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article imageOp-Ed: Heroin deaths spike as narcs continue war on marijuana

By Robert Weller     Feb 5, 2014 in Lifestyle
New York - The Prohibition Industrial Complex has mobilized the hundreds of thousands of workers who depend on enforcing anti-marijuana laws to slow a groundswell of support for legalizing it.
This group, given its name by supporters of legalizing marijuana, stands to lose jobs, and in some cases, bonuses or rewards for busting pot dealers.
Corporations are playing both sides on this issue. Some funding groups oppose legalizing it, while at the same time position themselves to cash in on the bonanza sure to come.
At the same time, there has been a spike in heroin use that made it to the front pages when the gifted actor Philip Seymour Hoffman died, the New York Times reports. Vermont reports it is under siege, and the governor devoted his entire state-of-the-state message to it.
“It is ludicrous, absurd, crazy to have marijuana on the same level as heroin. Ask the late Philip Seymour Hoffman, if you could,” said Rep. Steve Cohen (D-Tenn.) in a congressional hearing Wednesday.
He told Michael Botticelli, President Obama’s deputy drug czar:
“Nobody dies from marijuana. People die from heroin. And every second we spend in this country trying to enforce marijuana laws is a second that we’re not enforcing heroin laws.”
Bustle reports heroin use has almost doubled since 2007 from 339,999 to 669,000. Some of the rise is attributed to successes in slowing the illegal sales of prescription drugs like OxyContin.
This, combined with a dramatic need to slow the spread of mental illness in the country, suggests the drug war needs to stop targeting marijuana.
Instead, researchers should be looking at its potential to help with mental illness an many other diseases, say the editors of Scientific American.
Research, they say, is stalled. “New thinking is desperately needed to aid the estimated 14 million American adults who suffer from severe mental illness. Innovation would likely accelerate if pharmacologists did not have to confront an antiquated legal framework that, in effect, declares off limits a set of familiar compounds that could potentially serve as the chemical basis for entire new classes of drugs.”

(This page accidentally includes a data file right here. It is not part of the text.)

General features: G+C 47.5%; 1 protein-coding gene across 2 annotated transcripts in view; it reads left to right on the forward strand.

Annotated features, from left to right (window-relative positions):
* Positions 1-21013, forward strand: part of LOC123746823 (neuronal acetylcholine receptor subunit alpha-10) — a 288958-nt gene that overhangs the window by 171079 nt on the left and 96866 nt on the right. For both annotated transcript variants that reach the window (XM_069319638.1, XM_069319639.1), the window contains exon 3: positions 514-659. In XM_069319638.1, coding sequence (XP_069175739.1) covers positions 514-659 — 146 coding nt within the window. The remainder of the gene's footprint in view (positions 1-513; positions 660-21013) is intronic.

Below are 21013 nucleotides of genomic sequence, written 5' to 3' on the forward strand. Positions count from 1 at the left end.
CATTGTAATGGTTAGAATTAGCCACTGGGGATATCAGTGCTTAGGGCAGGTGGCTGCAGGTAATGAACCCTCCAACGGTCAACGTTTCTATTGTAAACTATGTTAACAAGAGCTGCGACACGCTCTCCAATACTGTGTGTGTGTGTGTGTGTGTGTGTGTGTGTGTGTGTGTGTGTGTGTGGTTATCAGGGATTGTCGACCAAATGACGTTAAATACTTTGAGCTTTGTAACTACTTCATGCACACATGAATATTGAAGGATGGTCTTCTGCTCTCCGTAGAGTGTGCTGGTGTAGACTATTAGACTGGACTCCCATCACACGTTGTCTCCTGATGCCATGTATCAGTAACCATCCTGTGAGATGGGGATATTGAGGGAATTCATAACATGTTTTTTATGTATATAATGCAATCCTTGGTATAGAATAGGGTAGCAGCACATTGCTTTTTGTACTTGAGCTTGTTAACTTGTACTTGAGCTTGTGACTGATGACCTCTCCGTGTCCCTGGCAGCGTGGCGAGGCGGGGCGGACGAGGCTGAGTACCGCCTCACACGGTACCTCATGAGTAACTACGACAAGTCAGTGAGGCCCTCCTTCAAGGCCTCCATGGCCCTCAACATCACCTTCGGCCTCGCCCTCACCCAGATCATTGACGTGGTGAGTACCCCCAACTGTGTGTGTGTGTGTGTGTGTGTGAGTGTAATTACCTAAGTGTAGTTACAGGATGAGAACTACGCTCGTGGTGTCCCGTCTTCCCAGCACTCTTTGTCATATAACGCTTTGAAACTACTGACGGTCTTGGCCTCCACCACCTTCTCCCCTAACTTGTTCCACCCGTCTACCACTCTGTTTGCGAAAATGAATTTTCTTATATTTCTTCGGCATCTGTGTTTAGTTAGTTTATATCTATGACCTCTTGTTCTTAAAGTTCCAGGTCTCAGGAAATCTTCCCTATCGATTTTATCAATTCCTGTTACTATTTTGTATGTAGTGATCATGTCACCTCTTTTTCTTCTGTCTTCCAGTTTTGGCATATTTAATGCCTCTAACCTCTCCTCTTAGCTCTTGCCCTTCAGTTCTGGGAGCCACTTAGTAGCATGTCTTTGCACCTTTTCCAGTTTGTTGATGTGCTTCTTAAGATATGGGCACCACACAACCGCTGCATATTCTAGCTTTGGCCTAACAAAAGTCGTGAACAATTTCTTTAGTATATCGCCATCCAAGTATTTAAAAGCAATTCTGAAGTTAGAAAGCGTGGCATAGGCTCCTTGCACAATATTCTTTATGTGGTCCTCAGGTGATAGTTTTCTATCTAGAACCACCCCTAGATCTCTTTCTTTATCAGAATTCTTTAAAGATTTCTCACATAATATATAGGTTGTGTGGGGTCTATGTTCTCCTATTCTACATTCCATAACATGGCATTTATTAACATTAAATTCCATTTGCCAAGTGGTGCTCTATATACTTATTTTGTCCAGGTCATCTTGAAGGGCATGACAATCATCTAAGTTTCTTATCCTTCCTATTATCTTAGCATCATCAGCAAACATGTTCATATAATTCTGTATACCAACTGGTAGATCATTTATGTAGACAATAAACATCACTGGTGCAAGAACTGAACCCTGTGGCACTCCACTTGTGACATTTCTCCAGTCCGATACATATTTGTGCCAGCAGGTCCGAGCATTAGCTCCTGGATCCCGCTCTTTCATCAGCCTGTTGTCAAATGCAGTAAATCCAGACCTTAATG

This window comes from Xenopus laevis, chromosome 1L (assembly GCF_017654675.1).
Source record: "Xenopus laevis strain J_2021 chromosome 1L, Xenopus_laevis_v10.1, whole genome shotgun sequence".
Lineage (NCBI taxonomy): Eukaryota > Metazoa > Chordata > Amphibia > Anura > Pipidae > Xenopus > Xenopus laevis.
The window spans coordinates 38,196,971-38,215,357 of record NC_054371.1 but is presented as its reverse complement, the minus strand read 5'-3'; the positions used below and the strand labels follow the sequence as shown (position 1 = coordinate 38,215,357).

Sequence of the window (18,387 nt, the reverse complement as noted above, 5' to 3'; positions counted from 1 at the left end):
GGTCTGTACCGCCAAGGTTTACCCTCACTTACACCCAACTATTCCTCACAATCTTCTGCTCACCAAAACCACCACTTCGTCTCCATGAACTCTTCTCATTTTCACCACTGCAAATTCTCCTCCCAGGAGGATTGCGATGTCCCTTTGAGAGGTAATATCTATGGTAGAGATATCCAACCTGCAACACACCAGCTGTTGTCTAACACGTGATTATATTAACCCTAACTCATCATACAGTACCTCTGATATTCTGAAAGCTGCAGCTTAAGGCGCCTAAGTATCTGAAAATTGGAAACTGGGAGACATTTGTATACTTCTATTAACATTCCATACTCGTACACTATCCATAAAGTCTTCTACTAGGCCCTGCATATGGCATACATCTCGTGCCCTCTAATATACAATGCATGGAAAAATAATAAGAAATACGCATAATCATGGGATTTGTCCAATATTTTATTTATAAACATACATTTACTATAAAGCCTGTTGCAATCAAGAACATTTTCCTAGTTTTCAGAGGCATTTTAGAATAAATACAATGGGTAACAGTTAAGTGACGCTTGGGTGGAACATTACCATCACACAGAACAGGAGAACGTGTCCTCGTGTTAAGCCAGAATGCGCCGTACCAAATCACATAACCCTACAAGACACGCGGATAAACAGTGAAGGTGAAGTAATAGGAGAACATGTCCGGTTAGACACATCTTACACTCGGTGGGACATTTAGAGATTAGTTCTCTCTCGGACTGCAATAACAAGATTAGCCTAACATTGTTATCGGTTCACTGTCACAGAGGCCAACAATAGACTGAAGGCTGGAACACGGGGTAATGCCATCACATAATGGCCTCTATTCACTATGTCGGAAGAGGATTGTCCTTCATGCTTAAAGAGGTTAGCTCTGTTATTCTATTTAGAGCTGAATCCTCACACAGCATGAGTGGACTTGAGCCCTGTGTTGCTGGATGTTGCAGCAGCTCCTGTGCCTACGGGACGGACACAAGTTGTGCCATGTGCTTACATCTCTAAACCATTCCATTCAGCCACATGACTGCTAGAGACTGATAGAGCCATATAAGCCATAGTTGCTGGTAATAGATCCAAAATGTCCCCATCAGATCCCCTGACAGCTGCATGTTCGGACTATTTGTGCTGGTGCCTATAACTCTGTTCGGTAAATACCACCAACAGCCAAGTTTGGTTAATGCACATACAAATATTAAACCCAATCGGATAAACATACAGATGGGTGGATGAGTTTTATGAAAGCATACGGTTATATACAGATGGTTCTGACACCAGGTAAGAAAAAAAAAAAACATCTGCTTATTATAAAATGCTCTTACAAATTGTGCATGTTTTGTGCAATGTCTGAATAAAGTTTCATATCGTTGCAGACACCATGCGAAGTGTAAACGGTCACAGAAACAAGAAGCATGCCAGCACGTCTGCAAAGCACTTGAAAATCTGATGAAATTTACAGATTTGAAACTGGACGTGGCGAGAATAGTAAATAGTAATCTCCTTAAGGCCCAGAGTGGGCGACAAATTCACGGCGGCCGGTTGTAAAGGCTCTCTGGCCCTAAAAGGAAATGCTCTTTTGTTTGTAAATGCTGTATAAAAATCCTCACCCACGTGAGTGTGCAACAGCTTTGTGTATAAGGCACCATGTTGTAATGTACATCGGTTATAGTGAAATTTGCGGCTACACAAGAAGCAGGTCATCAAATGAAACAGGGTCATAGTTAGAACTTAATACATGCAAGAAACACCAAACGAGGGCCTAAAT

The Obama Administration has taken several steps in the direction of making such research on cannabis possible by making it clear fewer resources would be devoted to marijuana busts. Another goal is to stop filling costly prisons with people convicted of possession of marijuana.
Across the nation many states are considering joining the 21 that have already legalized medical marijuana.
Another step was the limited legalization of hemp. Yes, hemp, in basic terms, is one of the two major forms of marijuana.
But hemp is useful for making dozens of productions, and a non-psychotic version of cannabis can be extracted from it. It can be used for many, if not most of marijuana treatment forms, without getting anyone high.
The history of how hemp was made illegal suggests it was more because American industrial giants wanted to sell substitutes they made for the ubiquitous product. They killed two birds with one stone, creating a tax that effectively outlawed marijuana and hemp in 1937. In those days they were hard to tell apart.
This opinion article was written by an independent writer. The opinions and views expressed herein are those of the author and are not necessarily intended to reflect those of
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